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Visit to Neuschwanstein Castle in Bavaria: How to get there, prices and tips

You would like to visit a castle like the one in Disney's fairy tales? It is said that the famous production house was inspired by Neuschwanstein Castle, the great home of King Ludwig in the far south of Bavaria, nestled in the mountain woods and with a splendid view of Lake Alpsee, thus recreating the image of an enchanted place.
Here everything you need to know for a visit to Neuschwanstein Castle!

Index

  1. Where is it and how to get there
  2. Hours and prices
  3. Tours, guided tours and tickets online
  4. What to see and how to visit Neuschwanstein Castle
  5. Useful tips for visiting the attraction
  6. Historical notes, curiosities and practical info: what to know in brief
  7. User questions and comments

Where is it and how to get there

  • By car: via the A7 motorway to Füssen, then take the B17 state road towards Schwangau. From there you have to cross the village and then turn right to Hohenschwangau. Here is the parking for visitors where there is the possibility to rent a carriage, take the shuttle or continue on foot, as it is not possible to get to the castle by car - Get directions
  • By train: from any location to Füssen
  • By bus: from Füssen take bus 78 to Schwangau getting off at the Hohenschwangau Neuschwanstein Castles stop, which is the visitor center where the cash desks are located

Hours and prices

Neuschwanstein Castle is always open, the only days of closure are January 1st, December 24th, 25th and 31st. The castle receives many visitors and for this reason visits must be booked, us we advise you to choose the opening time until around 11:00 to make a quieter visit with fewer tourists around. As for tickets, you can choose whether to visit the inside of the castle or stay only outside and, for some visitors, there are reductions or free admission.





  • from April to October 15 from 9:00 to 18:00 - from October 16 to March from 10:00 to 16:00
  • Best time to avoid queues: between 9:00 and 11:00
  • € 13,00 to visit the inside of the castle, free to visit only the external park
  • Reductions: € 12,00 for groups of 15 people, students, soldiers, disabled people and people over 65
  • Free: admission is free up to 18 years and for those who have purchased the annual pass of the Bavarian Castle Administration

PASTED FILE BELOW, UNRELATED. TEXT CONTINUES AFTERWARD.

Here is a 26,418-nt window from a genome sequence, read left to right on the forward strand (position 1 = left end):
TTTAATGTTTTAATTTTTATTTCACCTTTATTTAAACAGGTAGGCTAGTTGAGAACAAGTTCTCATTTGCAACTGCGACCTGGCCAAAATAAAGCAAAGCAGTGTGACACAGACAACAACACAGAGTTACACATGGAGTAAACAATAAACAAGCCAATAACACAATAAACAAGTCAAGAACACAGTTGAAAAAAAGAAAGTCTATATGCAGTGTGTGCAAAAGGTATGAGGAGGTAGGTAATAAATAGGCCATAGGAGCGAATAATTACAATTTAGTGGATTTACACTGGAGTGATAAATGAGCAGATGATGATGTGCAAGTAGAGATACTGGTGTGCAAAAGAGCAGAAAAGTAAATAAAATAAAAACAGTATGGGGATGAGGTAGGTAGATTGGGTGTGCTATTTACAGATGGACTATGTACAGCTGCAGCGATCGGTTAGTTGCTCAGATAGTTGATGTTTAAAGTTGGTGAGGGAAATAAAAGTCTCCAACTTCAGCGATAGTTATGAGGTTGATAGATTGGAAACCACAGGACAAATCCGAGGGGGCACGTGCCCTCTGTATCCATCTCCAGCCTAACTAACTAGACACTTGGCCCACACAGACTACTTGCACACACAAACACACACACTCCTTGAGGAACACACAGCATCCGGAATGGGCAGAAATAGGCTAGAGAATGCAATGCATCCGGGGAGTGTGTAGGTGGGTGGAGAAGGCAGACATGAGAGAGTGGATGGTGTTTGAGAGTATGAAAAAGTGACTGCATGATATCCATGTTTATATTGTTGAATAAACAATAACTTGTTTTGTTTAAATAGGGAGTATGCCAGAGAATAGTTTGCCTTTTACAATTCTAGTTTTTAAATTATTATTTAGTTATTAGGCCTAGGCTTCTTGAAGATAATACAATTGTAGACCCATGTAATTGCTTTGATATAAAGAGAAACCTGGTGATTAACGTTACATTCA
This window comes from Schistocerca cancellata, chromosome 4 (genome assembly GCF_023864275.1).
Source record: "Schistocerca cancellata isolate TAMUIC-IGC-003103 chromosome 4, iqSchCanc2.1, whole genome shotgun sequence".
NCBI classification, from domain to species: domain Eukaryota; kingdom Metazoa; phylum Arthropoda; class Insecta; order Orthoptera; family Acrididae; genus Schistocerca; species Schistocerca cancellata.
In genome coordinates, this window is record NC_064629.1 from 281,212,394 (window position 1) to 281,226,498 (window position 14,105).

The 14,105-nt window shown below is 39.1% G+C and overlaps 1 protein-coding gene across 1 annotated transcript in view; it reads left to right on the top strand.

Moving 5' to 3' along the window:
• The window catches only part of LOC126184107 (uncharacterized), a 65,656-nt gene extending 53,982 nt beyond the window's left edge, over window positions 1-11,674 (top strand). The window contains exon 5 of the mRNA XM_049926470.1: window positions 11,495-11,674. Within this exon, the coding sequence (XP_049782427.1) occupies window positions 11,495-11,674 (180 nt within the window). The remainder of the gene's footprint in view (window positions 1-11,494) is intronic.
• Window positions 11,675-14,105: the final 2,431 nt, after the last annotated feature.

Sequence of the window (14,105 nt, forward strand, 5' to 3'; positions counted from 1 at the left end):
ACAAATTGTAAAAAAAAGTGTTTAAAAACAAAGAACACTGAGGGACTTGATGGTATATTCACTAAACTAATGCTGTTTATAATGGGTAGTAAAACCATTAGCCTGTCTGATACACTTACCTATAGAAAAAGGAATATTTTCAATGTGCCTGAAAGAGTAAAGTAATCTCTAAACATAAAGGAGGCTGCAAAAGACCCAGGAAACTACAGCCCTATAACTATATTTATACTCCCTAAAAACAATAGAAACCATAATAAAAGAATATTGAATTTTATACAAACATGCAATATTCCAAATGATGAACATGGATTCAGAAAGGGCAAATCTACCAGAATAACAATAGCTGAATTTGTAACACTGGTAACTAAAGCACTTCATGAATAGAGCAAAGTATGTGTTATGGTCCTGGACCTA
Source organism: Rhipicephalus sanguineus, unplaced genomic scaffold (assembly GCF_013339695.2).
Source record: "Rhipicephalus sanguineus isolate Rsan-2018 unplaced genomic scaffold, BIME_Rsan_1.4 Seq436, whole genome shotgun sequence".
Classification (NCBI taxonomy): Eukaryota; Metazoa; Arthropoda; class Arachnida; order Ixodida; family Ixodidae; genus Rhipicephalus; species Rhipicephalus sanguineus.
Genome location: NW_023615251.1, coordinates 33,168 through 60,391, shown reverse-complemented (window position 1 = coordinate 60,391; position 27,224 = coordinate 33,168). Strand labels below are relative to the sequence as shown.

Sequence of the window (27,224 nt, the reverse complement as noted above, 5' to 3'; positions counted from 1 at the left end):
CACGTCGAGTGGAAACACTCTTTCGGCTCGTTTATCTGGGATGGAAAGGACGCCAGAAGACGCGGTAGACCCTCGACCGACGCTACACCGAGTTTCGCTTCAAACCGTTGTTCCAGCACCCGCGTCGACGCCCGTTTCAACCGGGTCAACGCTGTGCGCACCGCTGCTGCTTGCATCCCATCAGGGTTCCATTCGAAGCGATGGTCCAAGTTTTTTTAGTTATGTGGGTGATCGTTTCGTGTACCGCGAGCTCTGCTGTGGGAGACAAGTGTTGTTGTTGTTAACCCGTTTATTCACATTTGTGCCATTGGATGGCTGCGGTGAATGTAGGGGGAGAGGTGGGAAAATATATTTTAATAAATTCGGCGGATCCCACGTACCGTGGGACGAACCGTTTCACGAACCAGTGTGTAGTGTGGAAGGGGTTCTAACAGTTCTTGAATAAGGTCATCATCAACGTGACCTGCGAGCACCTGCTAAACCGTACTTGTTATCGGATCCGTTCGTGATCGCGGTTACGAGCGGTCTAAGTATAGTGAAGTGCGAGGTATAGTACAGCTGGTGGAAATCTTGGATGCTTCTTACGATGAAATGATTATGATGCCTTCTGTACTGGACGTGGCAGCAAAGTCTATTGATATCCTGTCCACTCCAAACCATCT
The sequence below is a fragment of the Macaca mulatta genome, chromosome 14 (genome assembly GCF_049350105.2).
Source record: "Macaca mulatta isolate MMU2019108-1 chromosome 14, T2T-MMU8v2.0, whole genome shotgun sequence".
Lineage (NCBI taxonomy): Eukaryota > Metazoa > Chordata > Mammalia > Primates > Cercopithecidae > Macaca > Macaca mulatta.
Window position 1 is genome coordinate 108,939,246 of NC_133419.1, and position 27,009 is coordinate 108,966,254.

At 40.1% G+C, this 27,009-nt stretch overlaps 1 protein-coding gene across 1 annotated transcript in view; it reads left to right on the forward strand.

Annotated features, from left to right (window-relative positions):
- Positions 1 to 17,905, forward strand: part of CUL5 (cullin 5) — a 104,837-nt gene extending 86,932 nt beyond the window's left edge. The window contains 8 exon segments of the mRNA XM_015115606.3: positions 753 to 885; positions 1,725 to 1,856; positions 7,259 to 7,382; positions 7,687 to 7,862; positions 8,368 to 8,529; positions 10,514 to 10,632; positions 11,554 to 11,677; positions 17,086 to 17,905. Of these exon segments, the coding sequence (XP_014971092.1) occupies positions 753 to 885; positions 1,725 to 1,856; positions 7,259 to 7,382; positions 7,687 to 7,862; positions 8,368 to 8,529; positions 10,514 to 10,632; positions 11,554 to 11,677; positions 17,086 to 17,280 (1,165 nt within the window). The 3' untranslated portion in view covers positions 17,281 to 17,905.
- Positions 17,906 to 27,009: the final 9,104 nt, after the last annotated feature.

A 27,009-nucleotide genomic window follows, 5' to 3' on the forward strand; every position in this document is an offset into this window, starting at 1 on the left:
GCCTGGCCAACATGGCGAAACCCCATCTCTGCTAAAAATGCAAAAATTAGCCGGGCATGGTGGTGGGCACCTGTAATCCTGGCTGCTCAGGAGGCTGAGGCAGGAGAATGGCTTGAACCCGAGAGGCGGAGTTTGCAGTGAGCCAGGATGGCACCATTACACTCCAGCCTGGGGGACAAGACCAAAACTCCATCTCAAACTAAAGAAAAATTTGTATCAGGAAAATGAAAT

Tours, guided tours and tickets online

What to see and how to visit Neuschwanstein Castle

Neuschwanstein Castle is divided into a large outdoor park, several floors and many rooms. Starting from the lower floor there are the rooms that were used for the servants, but the more you go up and go on with the visit, the more you come across luxurious rooms with sparkling furnishings and adorned with colorful paintings religious themed or depicting some episodes of Germanic and Nordic sagas.
We recommend visiting the castle with a guide (starting from € 45,00) to fully appreciate all its charm.
Here are some of the things and rooms you will find inside!

1 - The Golden Fountain

In the immense garden, right in front of the entrance to the castle, you cannot fail to notice this sumptuous fountain. A large square basin with a golden statue in the center depicting a woman and little angels.
But this is only the beginning of all the luxury that awaits you!



2 - The Throne Room

This surely is the most beautiful room in the whole castle, made in the Byzantine style. In the room you immediately notice the Carrara marble steps that lead to a throne entirely of gold and ivory unfortunately never finished, a gilded brass candelabrum with 96 candles and paintings depicting the Apostles, Christ and Mary, the kings , various episodes of life and a castle that should have been built before the death of King Ludovico.

3 - The Dining Room

In this other sumptuous room there are as many paintings, but this time with depictions of the poetic contest of the singers held in 1207. You will also immediately notice the red silk curtains, the table and a mechanism that was used to slide the dishes from the dining room to the kitchens below, so that no one could disturb the king during meals.

4 - The Bedroom